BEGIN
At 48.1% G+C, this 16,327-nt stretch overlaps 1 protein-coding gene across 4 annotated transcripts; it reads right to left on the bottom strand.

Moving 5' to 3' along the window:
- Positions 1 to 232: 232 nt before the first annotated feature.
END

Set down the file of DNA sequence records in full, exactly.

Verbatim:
At 48.1% G+C, this 16,327-nt stretch overlaps 1 protein-coding gene across 4 annotated transcripts; it reads right to left on the bottom strand.

Moving 5' to 3' along the window:
- Positions 1 to 232: 232 nt before the first annotated feature.